"If We Keep Criminalizing Abortions, Women Will Keep Being Treated Like Suspects"
On Monday, ThinkProgress reported that a 2009 bill introduced by Virginia state Sen. Mark Obenshain (R) would have required women to report an instance of “fetal death” to the police within 24 hours if it did not occur in the presence of a doctor. The implication behind that type of measure is, of course, that law enforcement should double check to make sure that the women experienced a miscarriage rather than induced an illegal abortion. Obenshain, who is now the state’s Republican nominee for attorney general, ended up striking the proposed legislation after concerns about the undue burden it might place on women who miscarry.
But even though that bill didn’t become law back in 2009, there are still some situations in the state in which miscarriages are treated as potential crimes. In fact, the Virginian-Pilot reported on Tuesday that two women have been charged with “producing an illegal abortion” after one of them gave birth to a pre-term baby who died shortly after birth. Witnesses allege that they overhead the two women planning to buy drugs intended to end the pregnancy:
Jessica Renee Carpenter, 20, and her friend Rachael Anne Lowe, 27, each were charged with one count of producing an illegal abortion, which carries a sentence of two to 10 years. Each also was charged with one count of conspiracy to commit a felony.
According to a search warrant affidavit, Carpenter was 25 weeks pregnant — near the end of her second trimester — when she went to Bon Secours DePaul Medical Center in labor April 11. The baby died about 20 minutes after he was born.
Norfolk Child Protective Services received an anonymous call reporting that Carpenter had intended to end her pregnancy. Police interviewed three friends of both women, who said Carpenter and Lowe wanted to end Carpenter’s pregnancy and that they heard them talking about buying items from a drugstore that she could ingest to do it, according to the affidavit. [...]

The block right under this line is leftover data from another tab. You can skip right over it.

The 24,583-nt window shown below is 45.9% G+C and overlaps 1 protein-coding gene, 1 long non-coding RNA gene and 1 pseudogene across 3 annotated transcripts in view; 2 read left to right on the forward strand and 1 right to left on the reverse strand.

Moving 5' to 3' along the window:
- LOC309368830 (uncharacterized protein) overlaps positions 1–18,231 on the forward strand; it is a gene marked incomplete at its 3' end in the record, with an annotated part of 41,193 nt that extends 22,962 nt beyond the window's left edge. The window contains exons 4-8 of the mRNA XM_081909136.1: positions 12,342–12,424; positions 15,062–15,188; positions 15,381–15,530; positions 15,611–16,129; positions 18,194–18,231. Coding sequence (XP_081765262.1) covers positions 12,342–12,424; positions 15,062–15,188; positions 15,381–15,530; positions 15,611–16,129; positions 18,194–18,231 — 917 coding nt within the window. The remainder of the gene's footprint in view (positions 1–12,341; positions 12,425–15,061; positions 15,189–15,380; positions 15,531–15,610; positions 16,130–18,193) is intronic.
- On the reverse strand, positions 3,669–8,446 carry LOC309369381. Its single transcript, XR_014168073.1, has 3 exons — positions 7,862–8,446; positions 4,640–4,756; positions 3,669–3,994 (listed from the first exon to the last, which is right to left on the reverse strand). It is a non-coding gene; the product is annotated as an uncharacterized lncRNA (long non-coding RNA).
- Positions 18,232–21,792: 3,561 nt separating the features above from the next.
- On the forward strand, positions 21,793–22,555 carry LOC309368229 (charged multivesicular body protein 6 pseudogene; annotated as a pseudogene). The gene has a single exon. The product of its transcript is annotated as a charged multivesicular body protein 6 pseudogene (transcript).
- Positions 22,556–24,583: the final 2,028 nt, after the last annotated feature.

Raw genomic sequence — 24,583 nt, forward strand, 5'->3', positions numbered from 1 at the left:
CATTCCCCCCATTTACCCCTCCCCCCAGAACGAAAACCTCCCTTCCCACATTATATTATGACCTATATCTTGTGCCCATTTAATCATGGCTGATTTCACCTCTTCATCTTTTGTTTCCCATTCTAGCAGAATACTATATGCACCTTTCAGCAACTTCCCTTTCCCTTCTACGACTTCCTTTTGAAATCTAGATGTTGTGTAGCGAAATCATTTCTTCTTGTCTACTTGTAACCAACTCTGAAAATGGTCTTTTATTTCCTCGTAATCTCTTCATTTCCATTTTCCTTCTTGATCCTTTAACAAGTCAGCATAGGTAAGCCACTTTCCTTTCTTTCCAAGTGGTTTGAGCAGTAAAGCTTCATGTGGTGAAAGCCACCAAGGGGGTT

Carpenter has a ninth-grade education and was unemployed, according to court records. Lowe previously worked at the Tidewater Women’s Health Clinic in Norfolk, which performs abortions for pregnant women up to 14 weeks after their last menstrual period.
Under Virginia law, second-trimester abortions must be performed in a licensed hospital facility in the presence of a physician. Obviously, it’s important to crack down on illegal abortion providers who aren’t providing women with safe care, and — unlike Obenshain’s proposed bill — that’s likely the sole intent behind the state’s current law. But, if the allegations against the two Virginia women are true, the law will have the added effect of prosecuting a woman who made the choice to terminate her own pregnancy. The Virginia-Pilot notes that the only other “illegal abortion” charge on the books was back in 2007, when a man slipped abortion-inducing drugs into his girlfriend’s drink that caused her to have a miscarriage — an act that was obviously done without the woman’s consent.
Even if Carpenter’s miscarriage was self-induced, her case brings up questions about the criminalization of elective abortion procedures across the country. The mounting pile of state-level restrictions intended to restrict women’s access to abortion mean that some desperate women can’t get the reproductive care they need without making themselves into a suspect in the eyes of the law. That’s particularly true under late-term abortion bans, an increasingly popular anti-choice tactic to narrow the window in which women may obtain a legal abortion. If abortion is criminalized at 20 or 18 or even just six weeks of pregnancy, every woman’s miscarriage after that point could be a potential piece of evidence.
And of course, if Carpenter really did take drugs to induce an illegal abortion, it’s worth considering what might have led an undereducated, unemployed, desperate woman like Carpenter to make the choice she did. Perhaps she didn’t have the money for a legal abortion earlier in her pregnancy. Maybe she was too ashamed to make an appointment at a women’s health clinic. She might not have had any support from her friends and family, and she might have felt like she didn’t have any other options.